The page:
Spot­light on bud­get of­fice. De­feated 107-314, an at­tempt to cut the Con­gres­sional Bud­get Of­fice’s 2018 op­er­at­ing bud­get by half, or $25.4 mil­lion, in re­sponse to what crit­ics said were the of­fice’s grossly in­ac­cu­rate pro­jec­tions sev­eral years ago of the num­ber of peo­ple who would gain health in­sur­ance un­der the Af­ford­able Care Act. The amend­ment was pro­posed to HR3219 (above). One of the few non­par­ti­san of­fices on Capi­tol Hill, the Con­gres­sional Bud­get Of­fice and its pro­fes­sional staff are in charge of fore­cast­ing the bud­getary im­pacts of mea­sures con­sid­ered by the House and Se­nate.

Scott Perry, R-Pa., said “the CBO sim­ply must be held ac­count­able for its con­sis­tent fail­ure to ac­cu­rately or even rea­son­ably pre­dict bud­get and eco­nomic im­pacts of leg­is­la­tion.”

John Yar­muth, D-Ky., said: “It should be em­bar­rass­ing to my Repub­li­can col­leagues that they are launch­ing th­ese at­tacks sim­ply be­cause they do not have the courage to de­fend the dam­ag­ing ef­fects of their plan to re­peal the Af­ford­able Care Act.”

A yes vote was to cut the Con­gres­sional Bud­get Of­fice bud­get.

h✖ Craw­ford (R)

h✖ Hill (R)

h✖ Wo­mack (R) h✖ Wester­man (R)

SE­NATE

F De­feat of health-care re­peal. De­feated 49-51, a GOP-spon­sored mea­sure to dis­man­tle the Pa­tient Pro­tec­tion and Af­ford­able Care Act, end­ing the lat­est at­tempt by con­gres­sional Repub­li­cans to take down the 2010 law also known as Oba­macare. This amend­ment to HR1628 sought to elim­i­nate the law’s in­di­vid­ual and em­ployer man­dates; scale back Med­i­caid; de­lay an ex­cise tax on med­i­cal de­vices; ex­pand health sav­ings ac­counts; weaken the Af­ford­able Care Act’s min­i­mal cover­age stan­dards and put a 1-year hold on pa­tients us­ing Med­i­caid for Planned Par­ent­hood care, among other pro­vi­sions. The Con­gres­sional Bud­get Of­fice said the mea­sure would in­crease the num­ber of unin­sured Amer­i­cans by 15 mil­lion next year while sharply rais­ing the cost of pre­mi­ums in the in­di­vid­ual in­sur­ance mar­ket. h✔ John Booz­man (R) h✔ Tom Cotton (R) D Make-or-break health-care vote. Passed 51-50, with Vice Pres­i­dent Mike Pence cast­ing the de­ci­sive vote, start­ing de­bate on a House-passed bill (HR1628, above) that was the leg­isla­tive ve­hi­cle for later votes (be­low) to re­peal, re­place or over­haul the Af­ford­able Care Act. Had Repub­li­cans lost this vote, they would have faced a choice of ei­ther paus­ing their 7-year fight against the Af­ford­able Care Act or invit­ing Democrats to work with them to draft a bi­par­ti­san re­place­ment law. A yes vote was to start de­bate on a not-yet-writ­ten GOP plan to dis­man­tle the 2010 health law. h✔ Booz­man (R)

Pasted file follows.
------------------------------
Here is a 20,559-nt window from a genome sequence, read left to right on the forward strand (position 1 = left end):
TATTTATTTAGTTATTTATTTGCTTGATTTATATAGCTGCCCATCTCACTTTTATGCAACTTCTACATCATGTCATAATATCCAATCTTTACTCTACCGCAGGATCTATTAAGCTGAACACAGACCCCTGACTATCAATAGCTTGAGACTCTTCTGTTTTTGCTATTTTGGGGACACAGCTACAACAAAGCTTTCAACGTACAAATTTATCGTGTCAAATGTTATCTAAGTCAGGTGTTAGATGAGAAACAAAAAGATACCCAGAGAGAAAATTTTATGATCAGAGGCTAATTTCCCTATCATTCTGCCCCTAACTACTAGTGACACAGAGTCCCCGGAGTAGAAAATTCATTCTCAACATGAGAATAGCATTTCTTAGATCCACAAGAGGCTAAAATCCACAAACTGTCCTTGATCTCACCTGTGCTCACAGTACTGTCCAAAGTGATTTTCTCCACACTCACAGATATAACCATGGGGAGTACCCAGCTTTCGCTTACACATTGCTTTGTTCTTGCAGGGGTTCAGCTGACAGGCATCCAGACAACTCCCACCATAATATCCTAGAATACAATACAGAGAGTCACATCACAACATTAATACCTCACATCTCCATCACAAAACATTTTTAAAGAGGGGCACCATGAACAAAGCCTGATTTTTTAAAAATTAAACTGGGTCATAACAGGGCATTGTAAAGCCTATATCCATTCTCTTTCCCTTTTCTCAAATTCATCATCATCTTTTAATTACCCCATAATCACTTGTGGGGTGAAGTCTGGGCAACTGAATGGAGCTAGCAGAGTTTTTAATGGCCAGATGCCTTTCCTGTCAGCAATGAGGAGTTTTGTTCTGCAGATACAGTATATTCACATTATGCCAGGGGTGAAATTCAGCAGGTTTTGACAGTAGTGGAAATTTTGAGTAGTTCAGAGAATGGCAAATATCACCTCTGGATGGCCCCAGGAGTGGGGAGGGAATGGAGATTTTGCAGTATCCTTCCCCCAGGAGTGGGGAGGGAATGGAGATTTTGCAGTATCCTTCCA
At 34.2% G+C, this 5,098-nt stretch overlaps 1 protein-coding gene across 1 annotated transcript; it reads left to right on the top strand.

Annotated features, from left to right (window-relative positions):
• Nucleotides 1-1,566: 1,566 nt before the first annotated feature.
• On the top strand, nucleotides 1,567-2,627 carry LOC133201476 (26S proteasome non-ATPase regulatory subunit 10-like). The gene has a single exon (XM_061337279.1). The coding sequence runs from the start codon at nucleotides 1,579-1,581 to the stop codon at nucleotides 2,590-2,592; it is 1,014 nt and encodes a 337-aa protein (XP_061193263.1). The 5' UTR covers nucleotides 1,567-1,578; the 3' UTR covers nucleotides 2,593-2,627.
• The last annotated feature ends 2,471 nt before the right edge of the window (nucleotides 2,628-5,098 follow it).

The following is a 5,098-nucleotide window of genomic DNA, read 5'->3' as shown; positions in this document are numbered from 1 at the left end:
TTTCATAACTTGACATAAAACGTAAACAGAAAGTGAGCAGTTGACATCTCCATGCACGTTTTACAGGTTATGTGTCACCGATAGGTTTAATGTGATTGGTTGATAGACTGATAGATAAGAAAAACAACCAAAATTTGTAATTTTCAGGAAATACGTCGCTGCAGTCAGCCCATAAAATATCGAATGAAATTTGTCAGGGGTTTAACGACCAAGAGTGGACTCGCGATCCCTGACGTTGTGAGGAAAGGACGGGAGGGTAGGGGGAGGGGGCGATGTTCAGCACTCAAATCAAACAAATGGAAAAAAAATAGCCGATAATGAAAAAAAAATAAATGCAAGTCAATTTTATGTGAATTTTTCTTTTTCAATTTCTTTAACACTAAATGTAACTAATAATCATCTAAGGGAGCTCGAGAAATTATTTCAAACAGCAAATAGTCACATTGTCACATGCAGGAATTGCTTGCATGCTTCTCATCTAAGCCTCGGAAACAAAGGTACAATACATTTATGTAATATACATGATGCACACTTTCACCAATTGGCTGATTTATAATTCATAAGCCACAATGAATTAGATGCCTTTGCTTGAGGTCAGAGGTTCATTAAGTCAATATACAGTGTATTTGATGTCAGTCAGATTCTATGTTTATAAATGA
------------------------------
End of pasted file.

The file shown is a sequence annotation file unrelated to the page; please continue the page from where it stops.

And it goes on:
h✔ Cotton (R) F Pre­serv­ing Med­i­caid ex­pan­sion. De­feated 48-52, a Demo­cratic mo­tion to strip HR1628 (above) of pro­vi­sions that would cur­tail Med­i­caid ben­e­fits for those cur­rently el­i­gi­ble, pre­vent or dis­cour­age ad­di­tional states from ex­pand­ing Med­i­caid cover­age un­der the Af­ford­able Care Act or shift ad­di­tional Med­i­caid costs to state gov­ern­ments. A yes vote was to pro­tect the cur­rent health law’s ex­pan­sion of Med­i­caid. h✖ Booz­man (R) h✖ Cotton (R) F Rand Paul’s Af­ford­able Care Act re­peal. De­feated 45-55, a pro­posal by Rand Paul, R-Ky., that would par­tially re­peal the Af­ford­able Care Act over two years. The amend­ment to HR1628 (above) would scrap the cur­rent re­quire­ment that in­di­vid­u­als carry health in­sur­ance or pay a tax penalty, the man­date that larger em­ploy­ers pro­vide work­ers with health cover­age, and tax pro­vi­sions that help fund the health care law. Two years later, the law’s fed­eral sub­si­dies for Amer­i­cans buy­ing in­di­vid­ual cover­age through pub­lic ex­changes would end, as would the Af­ford­able Care Act’s ex­pan­sion of Med­i­caid in 31 states. The amend­ment would leave in place cover­age stan­dards for health poli­cies and pro­tec­tions for peo­ple with pre-ex­ist­ing med­i­cal con­di­tions. A yes vote was to adopt the most ex­ten­sive re­peal mea­sure be­fore the Se­nate.

h✔ Booz­man (R)

h✔ Cotton (R) F Cruz, Port­man health-care plans. Failed 43-57, to reach 60 votes needed to ad­vance a pair of changes that GOP Sens. Ted Cruz of Texas and Rob Port­man of Ohio pro­posed to HR1628 (above). Cruz sought to al­low in­sur­ers to sell low-cost, bare­bones poli­cies in states where they also of­fer at least one pol­icy com­pli­ant with the Af­ford­able Care Act. Port­man sought a $100 bil­lion au­tho­riza­tion over 10 years for de­fray­ing out-of-pocket costs faced by in­di­vid­u­als com­pelled by the GOP bill to trans­fer from Med­i­caid to pri­vate in­sur­ance. A yes vote was to adopt the Cruz-Port­man health care pack­age. h✔ Booz­man (R) h✖ Cotton (R)